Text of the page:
On June 19, 2017, Immigration, Refugees and Citizenship Canada (IRCC) announced amendments to Canada’s Citizenship Act, also known as Bill C-6, received Royal Assent. The amendments contained in Bill C-6 were made to reflect the Government of Canada’s efforts to simplify the process for foreign nationals who want to obtain Canadian citizenship. As part of the new changes, some elements of Bill C-6 will go into effect right away upon Royal Assent, whereas other amendments will take effect later this year. Future changes to the Citizenship Act are to ensure that adequate preparations are made within IRCC departments in order to facilitate the smooth transition of new citizenship regulations for applicants.
Prior to the amendments of Bill C-6, maintaining Canadian citizenship required the individual to intend to live in Canada once citizenship was granted. As of Monday, the amendments in Bill C-6 have removed this provision, which grants more flexibility for new citizens who wish to reside or work outside of Canada.
Additional changes to the Citizenship Act include the immediate repeal of revoking citizenship of those who hold dual citizenship and have been convicted of a “crime against the national interest of Canada.” Under this provision, Canada’s former Citizenship Act allowed the revocation of citizenship for dual citizens engaged in crimes against the national interest, which included convictions of treason, spying, and terrorist acts. The right of Canadian citizenship could also be revoked based upon the individual’s sentencing, or if the individual was a member of a military force or group in conflict with Canada. Under the new Act, individuals who hold dual citizenship and are convicted of these crimes will now be held to the same standards of all Canadian citizens and prosecuted through Canada’s judicial system.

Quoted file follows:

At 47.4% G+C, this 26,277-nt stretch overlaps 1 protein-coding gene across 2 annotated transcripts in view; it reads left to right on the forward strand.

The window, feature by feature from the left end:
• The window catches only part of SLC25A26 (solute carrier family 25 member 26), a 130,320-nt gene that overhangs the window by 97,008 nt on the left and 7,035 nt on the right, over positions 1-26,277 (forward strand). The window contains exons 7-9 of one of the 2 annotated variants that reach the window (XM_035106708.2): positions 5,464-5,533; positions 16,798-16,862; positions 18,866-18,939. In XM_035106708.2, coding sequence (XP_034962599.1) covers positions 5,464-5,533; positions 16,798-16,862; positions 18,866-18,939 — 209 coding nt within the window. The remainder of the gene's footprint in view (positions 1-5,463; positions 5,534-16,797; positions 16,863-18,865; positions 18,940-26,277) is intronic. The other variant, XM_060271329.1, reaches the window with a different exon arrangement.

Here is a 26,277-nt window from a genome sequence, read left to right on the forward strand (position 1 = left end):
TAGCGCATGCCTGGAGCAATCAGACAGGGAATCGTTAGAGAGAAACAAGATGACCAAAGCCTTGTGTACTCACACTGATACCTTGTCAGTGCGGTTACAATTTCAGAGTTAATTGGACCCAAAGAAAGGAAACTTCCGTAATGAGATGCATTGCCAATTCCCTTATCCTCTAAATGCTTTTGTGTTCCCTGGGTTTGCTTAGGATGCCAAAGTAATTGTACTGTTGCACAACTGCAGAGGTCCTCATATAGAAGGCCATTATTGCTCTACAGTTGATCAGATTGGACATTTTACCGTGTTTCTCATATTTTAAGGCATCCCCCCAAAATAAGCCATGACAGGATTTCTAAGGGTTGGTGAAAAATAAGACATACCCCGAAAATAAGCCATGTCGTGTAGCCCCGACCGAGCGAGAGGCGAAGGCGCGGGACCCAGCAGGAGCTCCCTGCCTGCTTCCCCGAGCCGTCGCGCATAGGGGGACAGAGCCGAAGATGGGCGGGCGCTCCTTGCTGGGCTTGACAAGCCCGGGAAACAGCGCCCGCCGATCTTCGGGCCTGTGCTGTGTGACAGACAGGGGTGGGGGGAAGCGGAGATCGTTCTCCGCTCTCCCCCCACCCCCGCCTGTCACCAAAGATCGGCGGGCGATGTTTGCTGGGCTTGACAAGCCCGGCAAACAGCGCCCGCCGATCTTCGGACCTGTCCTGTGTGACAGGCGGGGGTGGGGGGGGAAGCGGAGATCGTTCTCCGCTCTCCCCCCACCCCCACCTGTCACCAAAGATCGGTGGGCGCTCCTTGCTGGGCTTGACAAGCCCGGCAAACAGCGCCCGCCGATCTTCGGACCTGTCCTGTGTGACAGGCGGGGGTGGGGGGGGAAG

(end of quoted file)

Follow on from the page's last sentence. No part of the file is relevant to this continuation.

Changes that will go into effect at later dates will allow greater flexibility for young and elderly immigrants who wish to obtain Canadian citizenship. Some of these changes include reducing physical residency requirements for citizenship eligibility of permanent residents in Canada from 4 out of 6 years to 3 out of 5 years. In short, permanent residents must now only be present in Canada for 3 out of 5 years prior to submitting their application for Canadian citizenship. Added changes will also allow a portion of the time an individual spends in Canada as a temporary resident or protected person to fulfill physical residency requirements for obtaining citizenship, as well as making amendments to the age bracket for meeting Canadian citizenship language and knowledge requirements. The age bracket will change later this year from 14-64 years of age to persons aged 18-54.
Other changes enacted by Bill C-6 will come into effect in 2018, which will allow Canada’s Federal Court to make decisions on the majority of cases for revoking of an individual’s Canadian citizenship. This amendment to the Citizenship Act was introduced to both reinforce federal processes and guarantee procedural fairness in matters involving citizenship revocation.
To view a complete list of immediate and future amendments to Canada’s Citizenship Act, please refer to the Government of Canada’s official website.
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